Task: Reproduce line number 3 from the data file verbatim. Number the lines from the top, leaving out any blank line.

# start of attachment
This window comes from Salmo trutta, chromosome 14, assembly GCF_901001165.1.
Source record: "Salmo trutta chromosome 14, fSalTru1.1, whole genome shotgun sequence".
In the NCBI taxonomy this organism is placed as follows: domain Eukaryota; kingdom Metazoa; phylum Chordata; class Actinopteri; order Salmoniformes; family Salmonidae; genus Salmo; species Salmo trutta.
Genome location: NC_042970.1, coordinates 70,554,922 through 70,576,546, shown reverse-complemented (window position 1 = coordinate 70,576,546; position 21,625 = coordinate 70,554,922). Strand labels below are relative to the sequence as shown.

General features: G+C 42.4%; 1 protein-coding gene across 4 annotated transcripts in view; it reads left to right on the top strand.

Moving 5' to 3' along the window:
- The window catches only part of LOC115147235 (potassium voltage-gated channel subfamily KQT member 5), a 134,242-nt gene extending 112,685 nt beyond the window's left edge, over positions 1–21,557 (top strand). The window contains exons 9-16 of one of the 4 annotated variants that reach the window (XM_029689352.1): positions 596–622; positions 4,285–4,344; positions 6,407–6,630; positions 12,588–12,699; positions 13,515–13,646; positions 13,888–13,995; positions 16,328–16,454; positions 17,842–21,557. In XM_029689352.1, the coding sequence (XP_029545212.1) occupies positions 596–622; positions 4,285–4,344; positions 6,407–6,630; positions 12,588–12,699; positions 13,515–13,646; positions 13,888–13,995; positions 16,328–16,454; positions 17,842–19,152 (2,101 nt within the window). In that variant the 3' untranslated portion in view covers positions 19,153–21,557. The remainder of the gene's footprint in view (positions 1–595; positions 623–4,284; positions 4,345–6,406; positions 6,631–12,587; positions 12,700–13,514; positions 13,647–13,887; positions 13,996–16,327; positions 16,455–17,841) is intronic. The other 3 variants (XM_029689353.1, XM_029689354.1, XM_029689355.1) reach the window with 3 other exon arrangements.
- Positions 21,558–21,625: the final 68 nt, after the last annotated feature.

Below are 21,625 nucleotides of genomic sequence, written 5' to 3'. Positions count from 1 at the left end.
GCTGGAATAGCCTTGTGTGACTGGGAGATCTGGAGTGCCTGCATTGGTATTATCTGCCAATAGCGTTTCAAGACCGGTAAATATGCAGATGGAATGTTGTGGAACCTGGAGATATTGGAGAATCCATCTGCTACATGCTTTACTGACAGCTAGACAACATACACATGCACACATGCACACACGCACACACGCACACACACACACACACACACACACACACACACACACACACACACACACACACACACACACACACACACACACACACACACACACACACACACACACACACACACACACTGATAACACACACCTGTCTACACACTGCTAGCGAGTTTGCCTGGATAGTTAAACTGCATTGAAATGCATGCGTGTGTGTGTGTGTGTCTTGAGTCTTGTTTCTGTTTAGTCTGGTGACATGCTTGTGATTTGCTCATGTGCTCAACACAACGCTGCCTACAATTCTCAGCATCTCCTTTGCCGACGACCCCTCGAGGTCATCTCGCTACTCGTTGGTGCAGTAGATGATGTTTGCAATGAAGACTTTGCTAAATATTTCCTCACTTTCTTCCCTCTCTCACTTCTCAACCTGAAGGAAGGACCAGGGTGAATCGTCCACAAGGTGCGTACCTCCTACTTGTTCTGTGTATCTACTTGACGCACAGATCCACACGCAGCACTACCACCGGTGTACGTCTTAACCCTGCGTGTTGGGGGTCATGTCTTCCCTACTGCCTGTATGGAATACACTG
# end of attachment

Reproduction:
In the NCBI taxonomy this organism is placed as follows: domain Eukaryota; kingdom Metazoa; phylum Chordata; class Actinopteri; order Salmoniformes; family Salmonidae; genus Salmo; species Salmo trutta.